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College of Engineering and Computing

  • Zhou and (Image from atomistic modeling results) In metallic nanolayered composites, dislocations nucleate from interfaces to generate plastic deformation under external loading.

Zhou works to design materials with advanced structural properties

By Leigh Thomas | April 1, 2020

Caizhi Zhou, an associate professor in the Department of Mechanical Engineering, is studying advanced structural materials in an effort to develop superior material properties that will be able to withstand harsher environments and result in greater production efficiency for a number of industries.

For instance, gas turbines are used to produce power. This occurs when hot gas enters the turbine blades and the turbine rotates and drives the generator. However, the temperature of the gas causes fatigue of the turbine blades and material degradation over time. The materials Zhou hopes to design will be fatigue-resistant and withstand much higher temperatures, resulting in higher turbine efficiency. This, in turn, will save billions of dollars in fuel economy, according to Jamil Khan, professor and chair of the Department of Mechanical Engineering.

Zhou’s research focuses on understanding the fundamental strengthening, deformation and failure mechanisms of structural materials. Specifically, the materials Zhou is studying are metallic nanolayered composites, a special class of metallic composite materials with ultra-fine layer thicknesses that impart unique behavior. They exhibit large increases in strength compared to larger-scale bulk constituents. This increased strength can lead to higher performance levels and energy efficiency not achievable with other materials, such as increased ductility, high radiation damage tolerance, shock resistance and thermal stability.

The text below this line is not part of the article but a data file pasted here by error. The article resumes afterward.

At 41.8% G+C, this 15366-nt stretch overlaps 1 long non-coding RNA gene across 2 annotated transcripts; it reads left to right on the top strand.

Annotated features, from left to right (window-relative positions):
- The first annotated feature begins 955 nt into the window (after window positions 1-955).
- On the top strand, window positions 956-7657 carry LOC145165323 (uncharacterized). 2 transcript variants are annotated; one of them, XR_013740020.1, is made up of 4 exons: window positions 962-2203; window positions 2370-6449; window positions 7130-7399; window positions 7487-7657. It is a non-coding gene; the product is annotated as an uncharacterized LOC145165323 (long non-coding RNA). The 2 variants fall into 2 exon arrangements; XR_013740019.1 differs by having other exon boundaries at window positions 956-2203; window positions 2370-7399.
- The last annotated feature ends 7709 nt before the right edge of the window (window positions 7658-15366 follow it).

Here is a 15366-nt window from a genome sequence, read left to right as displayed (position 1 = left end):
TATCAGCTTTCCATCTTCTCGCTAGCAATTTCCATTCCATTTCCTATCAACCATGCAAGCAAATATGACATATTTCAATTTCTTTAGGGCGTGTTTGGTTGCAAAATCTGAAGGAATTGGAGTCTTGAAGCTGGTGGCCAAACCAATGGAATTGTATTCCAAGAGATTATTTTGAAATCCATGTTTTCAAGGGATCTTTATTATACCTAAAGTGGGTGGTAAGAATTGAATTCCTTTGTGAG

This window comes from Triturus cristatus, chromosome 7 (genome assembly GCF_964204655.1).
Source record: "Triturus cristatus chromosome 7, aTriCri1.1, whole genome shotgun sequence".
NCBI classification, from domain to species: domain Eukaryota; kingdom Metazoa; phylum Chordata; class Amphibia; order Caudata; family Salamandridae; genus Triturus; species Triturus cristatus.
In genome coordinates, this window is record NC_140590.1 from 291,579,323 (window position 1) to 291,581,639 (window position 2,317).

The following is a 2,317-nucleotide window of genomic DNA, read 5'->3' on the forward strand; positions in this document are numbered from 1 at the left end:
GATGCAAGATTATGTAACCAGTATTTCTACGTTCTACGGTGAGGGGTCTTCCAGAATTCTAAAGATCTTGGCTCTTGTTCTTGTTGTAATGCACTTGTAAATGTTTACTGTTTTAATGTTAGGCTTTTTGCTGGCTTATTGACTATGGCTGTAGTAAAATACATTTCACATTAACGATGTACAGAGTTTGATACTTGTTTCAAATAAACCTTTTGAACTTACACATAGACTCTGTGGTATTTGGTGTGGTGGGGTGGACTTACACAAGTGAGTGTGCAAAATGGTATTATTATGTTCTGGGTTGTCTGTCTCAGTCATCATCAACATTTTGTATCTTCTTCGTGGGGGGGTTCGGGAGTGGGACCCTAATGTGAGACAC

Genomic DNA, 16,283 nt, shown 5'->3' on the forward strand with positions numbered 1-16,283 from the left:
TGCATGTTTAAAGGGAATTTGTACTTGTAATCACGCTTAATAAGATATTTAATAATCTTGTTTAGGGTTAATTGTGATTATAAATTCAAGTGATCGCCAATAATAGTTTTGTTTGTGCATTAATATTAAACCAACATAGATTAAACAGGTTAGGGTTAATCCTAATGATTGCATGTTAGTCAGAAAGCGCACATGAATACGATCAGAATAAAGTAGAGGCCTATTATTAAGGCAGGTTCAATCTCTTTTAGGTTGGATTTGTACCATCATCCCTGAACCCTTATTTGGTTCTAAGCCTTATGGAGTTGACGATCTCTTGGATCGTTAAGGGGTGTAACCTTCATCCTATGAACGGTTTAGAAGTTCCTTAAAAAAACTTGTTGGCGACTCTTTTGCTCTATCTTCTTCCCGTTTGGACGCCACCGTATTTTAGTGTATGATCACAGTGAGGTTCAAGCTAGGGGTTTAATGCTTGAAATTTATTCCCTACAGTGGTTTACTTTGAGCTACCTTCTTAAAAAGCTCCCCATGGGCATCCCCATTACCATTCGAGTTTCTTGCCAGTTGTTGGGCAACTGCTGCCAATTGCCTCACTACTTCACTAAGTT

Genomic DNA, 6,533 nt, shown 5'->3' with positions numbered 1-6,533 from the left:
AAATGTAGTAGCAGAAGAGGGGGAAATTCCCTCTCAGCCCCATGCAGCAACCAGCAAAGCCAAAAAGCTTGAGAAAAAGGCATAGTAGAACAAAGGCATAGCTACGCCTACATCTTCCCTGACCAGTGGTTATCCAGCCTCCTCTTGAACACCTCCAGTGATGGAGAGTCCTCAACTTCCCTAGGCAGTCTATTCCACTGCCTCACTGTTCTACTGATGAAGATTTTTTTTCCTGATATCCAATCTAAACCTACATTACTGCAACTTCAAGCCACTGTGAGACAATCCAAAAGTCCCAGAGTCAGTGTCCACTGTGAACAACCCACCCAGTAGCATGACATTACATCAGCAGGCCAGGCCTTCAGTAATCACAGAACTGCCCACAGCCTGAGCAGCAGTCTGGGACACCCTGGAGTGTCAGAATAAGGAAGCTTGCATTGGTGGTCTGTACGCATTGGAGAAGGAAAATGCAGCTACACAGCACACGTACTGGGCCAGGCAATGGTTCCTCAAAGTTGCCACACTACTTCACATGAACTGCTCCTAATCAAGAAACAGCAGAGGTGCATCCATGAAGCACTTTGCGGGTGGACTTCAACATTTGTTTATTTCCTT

However, Zhou notes, “A lack of understanding of the mechanisms that control the properties of metallic nanolayered composites currently limits our ability to tailor them.”

To better understand these mechanisms, Zhou will analyze the influence of dislocation-interface interactions on the strength and instability of the materials. He hopes to identify the role of interface structure and material properties during the bonding process and uncover the microscopic mechanisms for the deformation behavior of the metals. This research will help provide guidelines for the design of materials with exceptional controllable properties, such as harder surface and the ability to withstand higher temperatures. Zhou said, “This gives these materials great potential for application in a variety of fields, such as aerospace and electronic devices, and thus a significant economic impact.”

Zhou will create these materials by computationally analyzing their behavior at all three length-scale levels: molecular, intermediate and macro-level. The scale levels allow researchers to model materials and study them from various magnitudes—from the molecular level to macro scale. Khan said, “Not many people have the expertise to numerically model all three levels of the length scale, but that is Zhou’s specialty. He can couple the scale models and design these new materials.”

Zhou’s research is supported by a prestigious CAREER Award from the National Science Foundation.

Khan explains that another significant area of Zhou’s research involves the integration of his models with machine learning and artificial intelligence in order to enhance the overall relevance of the models.

Zhou joined the faculty of the College of Engineering and Computing on Jan. 1. Khan explains that he fills a need on the college’s faculty for a researcher who studies all length-scale levels—molecular, intermediate and macro. Zhou, in turn, found the college’s experimental facilities to be advantageous to his research. He was previously a member of the faculty of Missouri University of Science and Technology for six years.

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